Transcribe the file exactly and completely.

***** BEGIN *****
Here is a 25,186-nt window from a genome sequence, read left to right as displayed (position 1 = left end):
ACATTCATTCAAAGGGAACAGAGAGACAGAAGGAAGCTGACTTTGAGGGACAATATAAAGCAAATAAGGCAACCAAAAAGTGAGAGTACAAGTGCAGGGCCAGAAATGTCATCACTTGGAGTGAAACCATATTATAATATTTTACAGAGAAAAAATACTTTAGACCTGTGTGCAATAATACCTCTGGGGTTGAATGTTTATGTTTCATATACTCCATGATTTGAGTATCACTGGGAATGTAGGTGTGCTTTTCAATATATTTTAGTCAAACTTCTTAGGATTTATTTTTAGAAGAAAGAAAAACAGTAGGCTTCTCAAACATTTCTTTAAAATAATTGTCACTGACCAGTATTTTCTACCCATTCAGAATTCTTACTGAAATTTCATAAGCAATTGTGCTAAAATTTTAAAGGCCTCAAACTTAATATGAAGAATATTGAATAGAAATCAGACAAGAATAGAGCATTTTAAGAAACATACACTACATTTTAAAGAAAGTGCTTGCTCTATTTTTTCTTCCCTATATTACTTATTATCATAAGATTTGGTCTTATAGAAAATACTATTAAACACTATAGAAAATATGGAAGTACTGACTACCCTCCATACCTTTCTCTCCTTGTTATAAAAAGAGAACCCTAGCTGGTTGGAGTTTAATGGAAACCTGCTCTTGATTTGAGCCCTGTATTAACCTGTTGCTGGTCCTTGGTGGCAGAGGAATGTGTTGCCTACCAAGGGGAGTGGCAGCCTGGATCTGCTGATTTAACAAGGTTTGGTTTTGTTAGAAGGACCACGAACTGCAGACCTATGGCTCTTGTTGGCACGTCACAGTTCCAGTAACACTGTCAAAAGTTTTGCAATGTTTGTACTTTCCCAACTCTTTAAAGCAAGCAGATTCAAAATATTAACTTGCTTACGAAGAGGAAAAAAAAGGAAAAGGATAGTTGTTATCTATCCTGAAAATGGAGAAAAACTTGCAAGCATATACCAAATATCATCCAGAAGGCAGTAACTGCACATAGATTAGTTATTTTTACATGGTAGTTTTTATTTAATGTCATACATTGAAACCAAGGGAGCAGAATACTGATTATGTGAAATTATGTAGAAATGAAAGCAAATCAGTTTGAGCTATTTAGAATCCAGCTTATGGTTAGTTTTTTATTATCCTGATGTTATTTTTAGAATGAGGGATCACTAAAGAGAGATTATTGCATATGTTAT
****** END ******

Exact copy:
Here is a 25,186-nt window from a genome sequence, read left to right as displayed (position 1 = left end):
ACATTCATTCAAAGGGAACAGAGAGACAGAAGGAAGCTGACTTTGAGGGACAATATAAAGCAAATAAGGCAACCAAAAAGTGAGAGTACAAGTGCAGGGCCAGAAATGTCATCACTTGGAGTGAAACCATATTATAATATTTTACAGAGAAAAAATACTTTAGACCTGTGTGCAATAATACCTCTGGGGTTGAATGTTTATGTTTCATATACTCCATGATTTGAGTATCACTGGGAATGTAGGTGTGCTTTTCAATATATTTTAGTCAAACTTCTTAGGATTTATTTTTAGAAGAAAGAAAAACAGTAGGCTTCTCAAACATTTCTTTAAAATAATTGTCACTGACCAGTATTTTCTACCCATTCAGAATTCTTACTGAAATTTCATAAGCAATTGTGCTAAAATTTTAAAGGCCTCAAACTTAATATGAAGAATATTGAATAGAAATCAGACAAGAATAGAGCATTTTAAGAAACATACACTACATTTTAAAGAAAGTGCTTGCTCTATTTTTTCTTCCCTATATTACTTATTATCATAAGATTTGGTCTTATAGAAAATACTATTAAACACTATAGAAAATATGGAAGTACTGACTACCCTCCATACCTTTCTCTCCTTGTTATAAAAAGAGAACCCTAGCTGGTTGGAGTTTAATGGAAACCTGCTCTTGATTTGAGCCCTGTATTAACCTGTTGCTGGTCCTTGGTGGCAGAGGAATGTGTTGCCTACCAAGGGGAGTGGCAGCCTGGATCTGCTGATTTAACAAGGTTTGGTTTTGTTAGAAGGACCACGAACTGCAGACCTATGGCTCTTGTTGGCACGTCACAGTTCCAGTAACACTGTCAAAAGTTTTGCAATGTTTGTACTTTCCCAACTCTTTAAAGCAAGCAGATTCAAAATATTAACTTGCTTACGAAGAGGAAAAAAAAGGAAAAGGATAGTTGTTATCTATCCTGAAAATGGAGAAAAACTTGCAAGCATATACCAAATATCATCCAGAAGGCAGTAACTGCACATAGATTAGTTATTTTTACATGGTAGTTTTTATTTAATGTCATACATTGAAACCAAGGGAGCAGAATACTGATTATGTGAAATTATGTAGAAATGAAAGCAAATCAGTTTGAGCTATTTAGAATCCAGCTTATGGTTAGTTTTTTATTATCCTGATGTTATTTTTAGAATGAGGGATCACTAAAGAGAGATTATTGCATATGTTAT